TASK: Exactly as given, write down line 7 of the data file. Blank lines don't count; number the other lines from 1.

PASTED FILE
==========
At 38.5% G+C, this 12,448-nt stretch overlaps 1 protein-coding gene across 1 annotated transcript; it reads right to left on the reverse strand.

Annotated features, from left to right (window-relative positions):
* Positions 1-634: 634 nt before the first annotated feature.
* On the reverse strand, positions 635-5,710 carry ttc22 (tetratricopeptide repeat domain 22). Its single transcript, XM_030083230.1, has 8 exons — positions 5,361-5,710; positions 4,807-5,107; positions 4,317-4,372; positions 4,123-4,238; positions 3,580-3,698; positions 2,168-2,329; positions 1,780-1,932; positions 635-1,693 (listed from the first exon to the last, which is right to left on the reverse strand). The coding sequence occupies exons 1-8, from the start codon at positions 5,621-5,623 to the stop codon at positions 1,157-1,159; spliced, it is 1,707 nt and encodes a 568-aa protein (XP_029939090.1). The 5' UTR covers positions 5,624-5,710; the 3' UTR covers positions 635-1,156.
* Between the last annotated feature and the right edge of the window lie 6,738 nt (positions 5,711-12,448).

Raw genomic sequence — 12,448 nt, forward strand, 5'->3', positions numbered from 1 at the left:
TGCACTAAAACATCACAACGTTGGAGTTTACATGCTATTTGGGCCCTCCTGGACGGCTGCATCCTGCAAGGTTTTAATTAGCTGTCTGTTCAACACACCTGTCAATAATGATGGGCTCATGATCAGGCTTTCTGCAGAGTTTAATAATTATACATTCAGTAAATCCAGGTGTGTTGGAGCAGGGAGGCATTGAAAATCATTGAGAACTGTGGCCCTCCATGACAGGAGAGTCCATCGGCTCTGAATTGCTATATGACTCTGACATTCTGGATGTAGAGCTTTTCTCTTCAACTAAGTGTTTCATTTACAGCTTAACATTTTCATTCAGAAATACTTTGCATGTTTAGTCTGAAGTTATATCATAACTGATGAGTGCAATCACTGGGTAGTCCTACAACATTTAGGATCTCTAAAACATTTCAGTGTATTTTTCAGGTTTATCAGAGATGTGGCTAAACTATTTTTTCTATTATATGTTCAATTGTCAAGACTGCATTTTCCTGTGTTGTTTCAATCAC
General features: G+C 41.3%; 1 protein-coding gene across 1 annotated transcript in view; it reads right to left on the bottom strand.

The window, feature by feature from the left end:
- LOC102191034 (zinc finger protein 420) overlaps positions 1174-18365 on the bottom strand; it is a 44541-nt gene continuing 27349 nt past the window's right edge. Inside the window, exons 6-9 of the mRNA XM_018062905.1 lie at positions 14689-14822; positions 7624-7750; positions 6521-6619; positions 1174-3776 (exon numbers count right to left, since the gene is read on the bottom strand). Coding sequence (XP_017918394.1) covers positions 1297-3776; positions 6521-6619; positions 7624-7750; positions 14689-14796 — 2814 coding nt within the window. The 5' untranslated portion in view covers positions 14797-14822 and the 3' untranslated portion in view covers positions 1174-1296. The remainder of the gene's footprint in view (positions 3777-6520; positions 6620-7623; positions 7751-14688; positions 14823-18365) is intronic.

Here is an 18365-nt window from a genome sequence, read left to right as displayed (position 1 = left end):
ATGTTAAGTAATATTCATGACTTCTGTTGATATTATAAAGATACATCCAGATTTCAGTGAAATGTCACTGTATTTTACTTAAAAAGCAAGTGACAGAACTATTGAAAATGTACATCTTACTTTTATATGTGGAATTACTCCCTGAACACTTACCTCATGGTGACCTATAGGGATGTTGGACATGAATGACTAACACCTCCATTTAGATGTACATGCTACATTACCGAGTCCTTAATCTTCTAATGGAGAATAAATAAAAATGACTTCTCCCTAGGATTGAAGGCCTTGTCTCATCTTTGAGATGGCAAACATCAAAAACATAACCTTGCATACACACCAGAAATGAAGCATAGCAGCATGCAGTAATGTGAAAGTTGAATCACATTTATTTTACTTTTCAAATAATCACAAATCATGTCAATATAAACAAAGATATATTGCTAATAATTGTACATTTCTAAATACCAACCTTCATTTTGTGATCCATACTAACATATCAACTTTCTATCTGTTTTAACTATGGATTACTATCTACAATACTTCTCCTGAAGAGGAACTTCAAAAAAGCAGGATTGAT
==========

TGCACTAAAACATCACAACGTTGGAGTTTACATGCTATTTGGGCCCTCCTGGACGGCTGCATCCTGCAAGGTTTTAATTAGCTGTCTGTTCAACACACCTGTCAATAATGATGGGCTCATGATCAGGCTTTCTGCAGAGTTTAATAATTATACATTCAGTAAATCCAGGTGTGTTGGAGCAGGGAGGCATTGAAAATCATTGAGAACTGTGGCCCTCCATGACAGGAGAGTCCATCGGCTCTGAATTGCTATATGACTCTGACATTCTGGATGTAGAGCTTTTCTCTTCAACTAAGTGTTTCATTTACAGCTTAACATTTTCATTCAGAAATACTTTGCATGTTTAGTCTGAAGTTATATCATAACTGATGAGTGCAATCACTGGGTAGTCCTACAACATTTAGGATCTCTAAAACATTTCAGTGTATTTTTCAGGTTTATCAGAGATGTGGCTAAACTATTTTTTCTATTATATGTTCAATTGTCAAGACTGCATTTTCCTGTGTTGTTTCAATCAC